Japan to cut foreign aid budget by three percent

TOKYO, July 19, 2006 (AFP) – Japan plans to cut its budget for foreign aid, long a top tool of Tokyo’s foreign policy, by three percent in the fiscal year starting in April 2007 due to financial constraints, officials said Wednesday. Finance Minister Sadakazu Tanigaki and Foreign Minister Taro Aso agreed on the plan over the telephone, officials who declined to be identified told AFP.

But the foreign ministry plans to fight for a greater aid budget, which has steadily declined over the past decade.

“This is only an agreement on guidelines as required by the finance ministry so we will aim to increase the budget through procedures that continue until the end of this year,” a foreign ministry official said.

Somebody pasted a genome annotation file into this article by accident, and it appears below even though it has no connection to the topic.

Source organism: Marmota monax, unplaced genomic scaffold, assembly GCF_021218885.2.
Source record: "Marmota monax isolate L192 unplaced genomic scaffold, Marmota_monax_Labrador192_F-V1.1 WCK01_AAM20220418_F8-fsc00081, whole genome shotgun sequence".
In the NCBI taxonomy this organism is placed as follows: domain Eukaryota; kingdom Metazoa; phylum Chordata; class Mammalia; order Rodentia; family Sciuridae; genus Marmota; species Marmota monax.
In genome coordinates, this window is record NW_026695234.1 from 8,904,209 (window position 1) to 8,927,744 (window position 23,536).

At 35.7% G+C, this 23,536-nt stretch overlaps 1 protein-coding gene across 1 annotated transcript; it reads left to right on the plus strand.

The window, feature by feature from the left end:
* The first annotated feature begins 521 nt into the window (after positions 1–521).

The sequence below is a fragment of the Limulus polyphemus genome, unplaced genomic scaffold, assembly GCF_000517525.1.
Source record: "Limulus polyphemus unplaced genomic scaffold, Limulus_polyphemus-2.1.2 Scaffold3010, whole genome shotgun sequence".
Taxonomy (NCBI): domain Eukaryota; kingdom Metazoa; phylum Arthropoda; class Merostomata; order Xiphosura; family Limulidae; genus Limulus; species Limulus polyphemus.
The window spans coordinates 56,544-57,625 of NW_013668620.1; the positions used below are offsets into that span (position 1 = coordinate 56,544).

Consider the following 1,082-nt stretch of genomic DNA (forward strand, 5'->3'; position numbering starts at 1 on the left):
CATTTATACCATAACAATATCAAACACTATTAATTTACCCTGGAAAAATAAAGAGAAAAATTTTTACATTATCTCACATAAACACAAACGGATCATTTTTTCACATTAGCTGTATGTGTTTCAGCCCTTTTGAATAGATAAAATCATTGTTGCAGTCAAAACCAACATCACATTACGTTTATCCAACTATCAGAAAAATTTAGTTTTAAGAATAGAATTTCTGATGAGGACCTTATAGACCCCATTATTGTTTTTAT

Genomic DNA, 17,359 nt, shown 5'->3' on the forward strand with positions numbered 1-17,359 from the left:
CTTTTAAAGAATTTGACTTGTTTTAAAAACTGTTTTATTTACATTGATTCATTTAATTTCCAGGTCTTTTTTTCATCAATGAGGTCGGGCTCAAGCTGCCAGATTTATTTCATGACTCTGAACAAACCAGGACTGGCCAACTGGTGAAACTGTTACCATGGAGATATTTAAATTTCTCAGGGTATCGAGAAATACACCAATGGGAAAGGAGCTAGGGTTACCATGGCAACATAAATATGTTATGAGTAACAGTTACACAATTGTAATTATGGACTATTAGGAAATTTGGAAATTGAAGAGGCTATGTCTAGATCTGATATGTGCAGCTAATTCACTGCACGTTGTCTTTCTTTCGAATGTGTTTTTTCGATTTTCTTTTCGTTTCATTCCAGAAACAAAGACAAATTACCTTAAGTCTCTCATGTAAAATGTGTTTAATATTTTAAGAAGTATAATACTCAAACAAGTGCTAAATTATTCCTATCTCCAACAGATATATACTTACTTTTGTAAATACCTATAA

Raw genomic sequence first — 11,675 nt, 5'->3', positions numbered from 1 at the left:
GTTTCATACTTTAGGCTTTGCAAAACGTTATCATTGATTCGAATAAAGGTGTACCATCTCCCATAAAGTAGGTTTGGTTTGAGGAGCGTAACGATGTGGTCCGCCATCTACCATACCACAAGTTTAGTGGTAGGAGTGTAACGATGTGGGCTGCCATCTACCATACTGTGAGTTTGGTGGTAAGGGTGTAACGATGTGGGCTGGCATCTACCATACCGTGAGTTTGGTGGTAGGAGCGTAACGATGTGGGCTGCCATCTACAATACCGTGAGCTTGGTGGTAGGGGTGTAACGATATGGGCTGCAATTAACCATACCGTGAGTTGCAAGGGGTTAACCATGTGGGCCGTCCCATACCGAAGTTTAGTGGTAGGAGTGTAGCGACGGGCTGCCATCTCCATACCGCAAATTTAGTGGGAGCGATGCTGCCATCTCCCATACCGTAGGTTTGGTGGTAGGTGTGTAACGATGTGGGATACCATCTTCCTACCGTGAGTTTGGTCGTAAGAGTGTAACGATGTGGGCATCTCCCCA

In the current fiscal year, the budget for foreign aid was down 3.4 percent at 760 billion yen (6.5 billion dollars), the result of reductions almost every year since 1997 when it stood at 1.17 trillion yen.

Prime Minister Junichiro Koizumi pledged in the last year’s Group of Eight Summit in Gleneagles, Scotland to double the amount of aid to African countries over the three years.

But budgetary constraints have caused frictions between the finance ministry and other ministries including the foreign ministry.